However, they were able to ensure that Rey was safely sent to Jakku before his death, keeping her out of the Emperor's clutches. Rey's parents only show up briefly, essentially just long enough to see them refusing to give up on Rey and dying for it, but we can see the actors playing them.
Killing Eve star Jodie Comer has a surprise guest appearance as Rey's mother, while Billy Howle (Legitimate King) plays his father.
Rey may be revealed as Palpatine during Star Wars: The Skywalker Ascension, but in the end she has a different name, as Rey assumes the title of Skywalker. This happens after Rey, with the help of redeemed Ben Solo and all the Jedi who came before, defeating Palpatine and all the Sith in the final showdown of the movie.
After this victory, Star Wars: Skywalker Ascension shows Rey in Tatooine, where she leaves Luke and Leia's lightsabers, before lighting her to reveal a yellow blade and announce herself as "Rey Skywalker."
This, more than Rey being Palpatine, is crucial to his bow and Star Wars themes as a whole. The saga has always been heavily family-oriented, but in choosing Skywalker over Palpatine, Rey does not let his lineage define it, which is one of the inherited aspects (in a sense, at least) of The Last Jedi.
Instead of family, Rey is defined by his choices and his decision to stick mainly to light. With Rey being a Skywalker, Star Wars: Skywalker Ascension takes the eponymous Saga back to its roots.
In 1977, Luke Skywalker was not part of some big myths or important families, but just a humble farm boy dreaming of bigger things. That changed with the revelation of Darth Vader, the background story of Anakin, Kylo, and so on, when Skywalker became such an important family.
But Rey being a Skywalker in the name, but not blood, moves the saga back, reinforcing that anyone can be a hero and choose to do good no matter where they come from.
It's also a choice that consolidates the Skywalker family's legacy while allowing the franchise to grow beyond them. Rey is the new heroine of a new generation, the savior of the galaxy that now represents the most fundamental aspect of Star Wars: hope.
That's what Luke and Leia did before her, so it's only fair that the new hope may carry on with the name Skywalker, but make it even bigger with the Ghosts of Strength from those who first came looking at it with approval. For Rey's journey, much has been about finding his place in this world: his search for family was a search for acceptance and belonging, and a sense of identity.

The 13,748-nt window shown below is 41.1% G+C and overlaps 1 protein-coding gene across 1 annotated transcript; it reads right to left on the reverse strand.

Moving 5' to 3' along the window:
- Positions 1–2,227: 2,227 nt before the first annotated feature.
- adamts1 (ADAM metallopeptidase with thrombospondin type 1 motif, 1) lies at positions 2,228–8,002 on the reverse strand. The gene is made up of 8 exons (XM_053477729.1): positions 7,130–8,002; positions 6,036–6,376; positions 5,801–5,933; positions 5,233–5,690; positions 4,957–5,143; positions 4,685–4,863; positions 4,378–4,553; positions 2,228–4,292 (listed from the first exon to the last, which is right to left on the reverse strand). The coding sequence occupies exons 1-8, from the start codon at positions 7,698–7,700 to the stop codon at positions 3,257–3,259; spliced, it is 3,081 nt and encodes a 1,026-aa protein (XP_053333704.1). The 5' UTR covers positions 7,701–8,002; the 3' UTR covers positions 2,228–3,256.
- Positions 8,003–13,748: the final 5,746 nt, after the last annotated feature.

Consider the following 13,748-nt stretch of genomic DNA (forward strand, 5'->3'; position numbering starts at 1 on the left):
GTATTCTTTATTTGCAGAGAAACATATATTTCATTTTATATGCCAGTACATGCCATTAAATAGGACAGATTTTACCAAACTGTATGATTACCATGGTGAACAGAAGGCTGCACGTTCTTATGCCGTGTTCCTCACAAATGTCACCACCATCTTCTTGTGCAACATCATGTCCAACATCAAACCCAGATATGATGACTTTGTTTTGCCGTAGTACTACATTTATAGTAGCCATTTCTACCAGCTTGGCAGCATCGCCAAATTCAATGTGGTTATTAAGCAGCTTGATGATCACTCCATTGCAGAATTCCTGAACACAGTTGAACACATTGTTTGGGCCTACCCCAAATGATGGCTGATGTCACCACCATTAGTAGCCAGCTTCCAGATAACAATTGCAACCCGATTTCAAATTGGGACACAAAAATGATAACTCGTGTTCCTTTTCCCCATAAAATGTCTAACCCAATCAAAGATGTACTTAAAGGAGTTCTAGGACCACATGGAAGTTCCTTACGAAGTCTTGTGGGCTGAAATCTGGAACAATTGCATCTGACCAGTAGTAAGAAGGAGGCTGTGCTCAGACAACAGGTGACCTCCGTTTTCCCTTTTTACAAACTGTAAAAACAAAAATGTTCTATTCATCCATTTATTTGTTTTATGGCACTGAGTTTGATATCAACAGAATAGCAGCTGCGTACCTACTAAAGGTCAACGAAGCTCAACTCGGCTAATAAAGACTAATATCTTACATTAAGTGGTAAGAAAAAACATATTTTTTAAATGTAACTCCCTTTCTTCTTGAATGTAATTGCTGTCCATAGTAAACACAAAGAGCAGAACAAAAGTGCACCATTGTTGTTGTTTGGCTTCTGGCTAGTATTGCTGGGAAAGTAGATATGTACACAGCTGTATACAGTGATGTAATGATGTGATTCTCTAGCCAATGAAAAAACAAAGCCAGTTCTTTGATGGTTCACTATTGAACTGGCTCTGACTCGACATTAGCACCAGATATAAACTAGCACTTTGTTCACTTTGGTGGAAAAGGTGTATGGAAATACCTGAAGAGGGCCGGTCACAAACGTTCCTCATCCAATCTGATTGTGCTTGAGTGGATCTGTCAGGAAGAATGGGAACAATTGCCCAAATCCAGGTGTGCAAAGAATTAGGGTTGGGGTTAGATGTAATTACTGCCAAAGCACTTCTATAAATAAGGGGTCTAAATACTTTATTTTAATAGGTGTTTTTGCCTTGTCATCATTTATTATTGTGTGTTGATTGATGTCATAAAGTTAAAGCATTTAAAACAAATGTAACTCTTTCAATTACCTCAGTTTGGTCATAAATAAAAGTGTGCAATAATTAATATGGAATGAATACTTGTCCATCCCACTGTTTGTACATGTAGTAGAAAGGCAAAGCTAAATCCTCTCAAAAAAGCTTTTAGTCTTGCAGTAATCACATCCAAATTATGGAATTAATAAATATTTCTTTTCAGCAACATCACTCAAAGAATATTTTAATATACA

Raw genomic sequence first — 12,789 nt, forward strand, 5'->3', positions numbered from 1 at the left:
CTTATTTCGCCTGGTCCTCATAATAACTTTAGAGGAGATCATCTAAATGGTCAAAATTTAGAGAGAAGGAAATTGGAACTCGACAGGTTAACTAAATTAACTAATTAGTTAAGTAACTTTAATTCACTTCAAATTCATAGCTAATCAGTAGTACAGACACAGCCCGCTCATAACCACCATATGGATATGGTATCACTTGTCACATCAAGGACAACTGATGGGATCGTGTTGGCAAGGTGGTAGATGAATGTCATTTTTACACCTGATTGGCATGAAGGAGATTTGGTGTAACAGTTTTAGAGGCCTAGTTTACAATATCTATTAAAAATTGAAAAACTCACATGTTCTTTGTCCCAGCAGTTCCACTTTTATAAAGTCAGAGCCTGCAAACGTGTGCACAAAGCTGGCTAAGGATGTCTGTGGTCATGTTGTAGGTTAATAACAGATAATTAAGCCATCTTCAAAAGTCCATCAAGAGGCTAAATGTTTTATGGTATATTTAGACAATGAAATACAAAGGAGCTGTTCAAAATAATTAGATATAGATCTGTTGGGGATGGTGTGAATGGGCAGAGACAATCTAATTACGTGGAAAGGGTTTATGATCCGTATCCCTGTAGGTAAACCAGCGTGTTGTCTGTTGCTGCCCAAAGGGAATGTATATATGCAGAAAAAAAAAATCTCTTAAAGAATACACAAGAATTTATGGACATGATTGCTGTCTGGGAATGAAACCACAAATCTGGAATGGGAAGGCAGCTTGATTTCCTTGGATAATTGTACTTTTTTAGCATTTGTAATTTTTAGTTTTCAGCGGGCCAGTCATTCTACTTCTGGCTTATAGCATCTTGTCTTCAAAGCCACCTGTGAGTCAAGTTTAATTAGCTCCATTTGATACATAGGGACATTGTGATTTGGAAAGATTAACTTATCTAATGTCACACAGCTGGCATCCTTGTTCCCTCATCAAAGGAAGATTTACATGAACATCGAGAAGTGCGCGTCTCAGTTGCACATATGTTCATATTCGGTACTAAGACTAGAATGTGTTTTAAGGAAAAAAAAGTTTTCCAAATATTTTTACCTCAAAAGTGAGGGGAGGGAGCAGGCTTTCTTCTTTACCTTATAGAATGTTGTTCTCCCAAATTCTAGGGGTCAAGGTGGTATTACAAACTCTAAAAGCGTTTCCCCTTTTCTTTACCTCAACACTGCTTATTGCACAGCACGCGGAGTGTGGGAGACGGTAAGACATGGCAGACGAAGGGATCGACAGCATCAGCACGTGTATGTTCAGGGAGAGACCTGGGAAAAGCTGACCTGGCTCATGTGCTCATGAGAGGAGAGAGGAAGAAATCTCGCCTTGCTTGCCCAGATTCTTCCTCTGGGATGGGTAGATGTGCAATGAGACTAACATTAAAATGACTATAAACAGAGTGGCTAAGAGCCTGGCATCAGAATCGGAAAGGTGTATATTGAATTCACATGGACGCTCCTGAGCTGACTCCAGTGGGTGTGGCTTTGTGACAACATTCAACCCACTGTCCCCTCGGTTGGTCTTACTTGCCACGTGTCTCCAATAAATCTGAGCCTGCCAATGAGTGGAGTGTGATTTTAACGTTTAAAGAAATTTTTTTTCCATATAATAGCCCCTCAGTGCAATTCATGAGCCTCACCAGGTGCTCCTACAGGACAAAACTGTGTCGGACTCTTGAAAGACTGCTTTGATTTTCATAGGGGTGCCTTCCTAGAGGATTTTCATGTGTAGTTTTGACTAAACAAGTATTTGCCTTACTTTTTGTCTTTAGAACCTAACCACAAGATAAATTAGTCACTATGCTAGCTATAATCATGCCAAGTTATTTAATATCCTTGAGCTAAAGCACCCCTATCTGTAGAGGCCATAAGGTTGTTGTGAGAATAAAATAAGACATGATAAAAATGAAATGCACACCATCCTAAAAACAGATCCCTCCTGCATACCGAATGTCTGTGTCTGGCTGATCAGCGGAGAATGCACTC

Now she has them all as Rey Skywalker, not through lineages, but actions, making her even more powerful when looking at Tatooine's sunset.
With J.J. Abrams back in charge of the Star Wars sequence trilogy, there is obviously a question of how much of his plan, if he had one, continued in Star Wars: The Skywalker Ascension. Part of this seems pretty clear: Rey Skywalker looks like the kind of ending of this new series that could have been planned many years ago, but Rey Palpatine is less obvious.
Abrams and Kathleen Kennedy talked about a Palpatine return plan long ago, which may suggest she was always his granddaughter, but Palpatine was not on Colin Trevorrow's screenplay.
Looking at Star Wars: Force Awakening, there is little to confirm if Rey is a Palpatine. There were a few moments taken as evidence among Rey's numerous fan theories about her parents – a lightsaber movement she used was similar to Palpatine, the darkness contained within her, the Emperor's voice in her view of the Force – but other theories also had good evidence.
The Last Jedi went against this notion. Kylo telling Rey that his parents sold her didn't seem like a lie at the moment, and this movie subverts the idea of how family and where you are from can define it.
The final piece of the puzzle is the George Lucas sequence trilogy plan. Disney's own trilogy has changed a lot, but Rey's genesis can be found in Kira, the teenage girl who would have been the central heroine of her own Luke Skywalker-trained trilogy.
Apparently this turnaround looks more like the kind of thing Lucas would do. However, Ian McDiarmid recently said Lucas confirmed to him that Palpatine would remain dead in his sequel trilogy, though that would not rule out a last-minute surprise in Episode 9.
Based on how Star Wars: Skywalker Ascension enters the saga, especially following the reaction of The Last Jedi, it certainly doesn't look like something that was planned from the start.